Airstrikes Alone Do Not Work

Shi'ite Houthi rebels drive a patrol truck past a Ansar al-Sharia flag painted on the side of a hill, along a road in Almnash, the main stronghold of Ansar al-Sharia, in Rada November 22, 2014. Shi'ite Houthi fighters recently managed to enter the area, which had long been the main stronghold of Ansar al-Sharia, the local wing of Al Qaeda in the Arabian Peninsula (AQAP). Mohamed al-Sayaghi/Reuters

Al Qaeda's Yemen-based affiliate, al Qaeda in the Arabian Peninsula (AQAP), is threatening to kill an American hostage should the United States fail to meet its demands within three days. Armed men kidnapped photojournalist Luke Somers, who had been working in Yemen for over two years, in mid-September 2013, though his plight received little attention over the past year. AQAP's demands are not listed in the three-minute video released on Wednesday night.

The video is supposedly AQAP's response to the November 25 attempt to rescue Somers. American special operations forces conducted a predawn raid in Yemen's remote Hadramawt governorate freeing eight hostages, but Somers was not among them.

Reports indicate that three Western hostages -- Somers, a Briton, and a South African -- had been moved shortly before. Whether the US raid was responding to a threat to Somers or was based on fresh intelligence is not known, nor is it known why the three hostages were moved directly before the raid. Hostages in Yemen are rarely, if ever, killed. And should AQAP execute Somers, it would be the first time the group murdered a Western hostage.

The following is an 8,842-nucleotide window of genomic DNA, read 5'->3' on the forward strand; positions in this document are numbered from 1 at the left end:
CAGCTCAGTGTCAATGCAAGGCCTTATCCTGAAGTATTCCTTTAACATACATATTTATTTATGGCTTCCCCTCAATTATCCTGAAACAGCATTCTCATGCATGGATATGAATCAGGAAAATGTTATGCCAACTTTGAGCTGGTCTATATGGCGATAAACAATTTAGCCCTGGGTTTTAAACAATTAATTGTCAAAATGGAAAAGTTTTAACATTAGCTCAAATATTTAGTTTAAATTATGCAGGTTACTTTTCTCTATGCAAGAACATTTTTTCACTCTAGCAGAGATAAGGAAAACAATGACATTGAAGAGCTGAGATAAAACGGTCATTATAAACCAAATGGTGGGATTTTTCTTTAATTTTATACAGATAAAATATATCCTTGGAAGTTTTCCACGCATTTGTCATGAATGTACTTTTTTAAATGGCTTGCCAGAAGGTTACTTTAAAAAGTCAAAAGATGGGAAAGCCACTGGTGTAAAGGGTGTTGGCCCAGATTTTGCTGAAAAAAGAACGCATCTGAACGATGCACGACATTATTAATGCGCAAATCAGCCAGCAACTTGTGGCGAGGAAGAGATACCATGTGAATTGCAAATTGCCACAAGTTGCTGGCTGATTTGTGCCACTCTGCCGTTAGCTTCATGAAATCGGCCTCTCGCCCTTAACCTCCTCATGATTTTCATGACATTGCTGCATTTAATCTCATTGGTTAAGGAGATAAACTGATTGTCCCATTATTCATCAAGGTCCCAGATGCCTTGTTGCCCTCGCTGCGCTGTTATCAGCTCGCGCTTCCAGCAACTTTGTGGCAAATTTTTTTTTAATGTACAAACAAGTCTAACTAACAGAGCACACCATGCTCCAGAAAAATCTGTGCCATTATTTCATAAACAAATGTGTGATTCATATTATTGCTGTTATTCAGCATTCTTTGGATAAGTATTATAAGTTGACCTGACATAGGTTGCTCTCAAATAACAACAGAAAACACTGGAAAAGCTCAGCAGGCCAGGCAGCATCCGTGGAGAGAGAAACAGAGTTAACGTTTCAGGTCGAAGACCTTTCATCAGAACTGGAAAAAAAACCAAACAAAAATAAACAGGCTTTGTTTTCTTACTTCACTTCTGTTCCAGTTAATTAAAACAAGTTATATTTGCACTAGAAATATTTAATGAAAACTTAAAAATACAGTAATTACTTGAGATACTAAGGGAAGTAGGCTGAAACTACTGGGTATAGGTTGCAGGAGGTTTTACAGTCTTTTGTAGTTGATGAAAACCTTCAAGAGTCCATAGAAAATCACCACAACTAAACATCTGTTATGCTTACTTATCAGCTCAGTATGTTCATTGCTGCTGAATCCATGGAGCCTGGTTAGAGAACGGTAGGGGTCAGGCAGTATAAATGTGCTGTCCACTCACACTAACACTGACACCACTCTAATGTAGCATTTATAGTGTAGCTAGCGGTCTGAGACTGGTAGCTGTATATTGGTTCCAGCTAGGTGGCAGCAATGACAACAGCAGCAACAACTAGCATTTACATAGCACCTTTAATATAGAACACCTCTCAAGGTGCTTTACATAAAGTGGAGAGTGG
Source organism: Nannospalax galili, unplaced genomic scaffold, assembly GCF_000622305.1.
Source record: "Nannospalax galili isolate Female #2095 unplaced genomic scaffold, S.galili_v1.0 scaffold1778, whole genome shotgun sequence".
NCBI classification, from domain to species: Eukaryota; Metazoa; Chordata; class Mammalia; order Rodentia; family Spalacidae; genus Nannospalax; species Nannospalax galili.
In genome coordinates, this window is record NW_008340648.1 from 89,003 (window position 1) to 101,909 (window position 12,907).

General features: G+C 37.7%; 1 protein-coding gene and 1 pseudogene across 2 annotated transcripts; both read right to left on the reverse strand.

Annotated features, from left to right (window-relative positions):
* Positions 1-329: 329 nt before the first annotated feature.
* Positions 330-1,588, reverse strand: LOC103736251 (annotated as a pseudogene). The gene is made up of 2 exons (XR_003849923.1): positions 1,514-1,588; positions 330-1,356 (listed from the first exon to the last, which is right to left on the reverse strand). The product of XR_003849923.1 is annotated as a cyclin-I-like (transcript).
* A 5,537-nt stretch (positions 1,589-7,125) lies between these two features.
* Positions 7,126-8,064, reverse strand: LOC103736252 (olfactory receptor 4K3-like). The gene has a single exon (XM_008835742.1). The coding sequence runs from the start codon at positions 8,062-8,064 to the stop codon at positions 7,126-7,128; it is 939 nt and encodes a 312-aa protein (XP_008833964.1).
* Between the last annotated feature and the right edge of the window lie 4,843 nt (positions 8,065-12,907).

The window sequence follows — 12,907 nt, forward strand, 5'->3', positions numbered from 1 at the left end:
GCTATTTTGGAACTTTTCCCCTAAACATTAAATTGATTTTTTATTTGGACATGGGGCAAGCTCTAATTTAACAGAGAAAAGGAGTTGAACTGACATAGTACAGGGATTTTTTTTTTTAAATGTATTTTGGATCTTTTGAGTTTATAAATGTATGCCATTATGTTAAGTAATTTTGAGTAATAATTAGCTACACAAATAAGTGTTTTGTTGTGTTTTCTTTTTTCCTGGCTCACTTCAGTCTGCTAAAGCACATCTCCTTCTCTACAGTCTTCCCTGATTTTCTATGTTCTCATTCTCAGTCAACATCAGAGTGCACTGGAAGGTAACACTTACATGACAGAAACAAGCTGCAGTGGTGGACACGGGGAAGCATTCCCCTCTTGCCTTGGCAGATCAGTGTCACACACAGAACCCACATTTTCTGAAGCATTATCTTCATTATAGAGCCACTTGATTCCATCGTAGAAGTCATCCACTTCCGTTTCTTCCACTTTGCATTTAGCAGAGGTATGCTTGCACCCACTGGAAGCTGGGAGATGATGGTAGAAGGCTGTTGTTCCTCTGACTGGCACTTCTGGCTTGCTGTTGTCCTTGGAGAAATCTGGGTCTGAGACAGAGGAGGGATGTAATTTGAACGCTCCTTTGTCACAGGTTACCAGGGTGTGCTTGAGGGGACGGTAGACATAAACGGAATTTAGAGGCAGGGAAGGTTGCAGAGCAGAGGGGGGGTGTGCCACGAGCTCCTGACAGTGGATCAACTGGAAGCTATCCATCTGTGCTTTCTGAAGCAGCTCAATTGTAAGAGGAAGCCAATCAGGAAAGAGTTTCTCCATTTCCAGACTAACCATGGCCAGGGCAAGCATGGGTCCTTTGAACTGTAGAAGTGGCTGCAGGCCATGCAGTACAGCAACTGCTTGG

Why? AQAP may be making a play for attention or asserting its continued relevance after being eclipsed by the Islamic State in Iraq and al Sham (ISIS).

Money could be the issue. AQAP may have given up on a ransom payment (though the US government is one of the few that refuses to negotiate such payments). The group raked in at least $29.9 million in ransom payments for Westerners from 2011 to 2013, documented by Rukmini Callimachi for The New York Times. AQAP's kidnapping-for-ransom business has slowed as foreigners leave or increase security, however, and external funding from Gulf donors now flows into Iraq and Syria instead of Yemen.

Somers's plea for help cannot be ignored, but it also must be seen in context. Somers is the symptom of a larger problem. Despite the fact that the president has touted the so-called "Yemen model" as a paradigm for the battle against ISIS, the actual model in Yemen has collapsed. And no one in Washington seems to care.

Reliance on targeted airstrikes as well as a partner in the Yemeni government and local security forces may have prevented another attack on the US homeland by AQAP, but it has not reduced the local threat. The US Embassy in Sana'a is operating at drastically reduced staff, for example.

AQAP maintains safe havens outside the reach of ground troops where it has held Somers and others for over a year. Even the risk of a US airstrike did not deter AQAP's leader from appearing among fighters in a March 2014 video. And the Yemeni government – the US counterterrorism partner – is now under the thumb of the al Houthis, a Zaydi Shi'a movement that has received Iranian support and whose members chant "Death to America."

The Yemen model is currently a model for failure. It's time to re-think America's counterterrorism strategy and determine what must be done to end AQAP's threat to Americans.

Follow Katherine Zimmerman on Twitter @KatieZimmerman. Reprinted with permission of the American Enterprise Institute.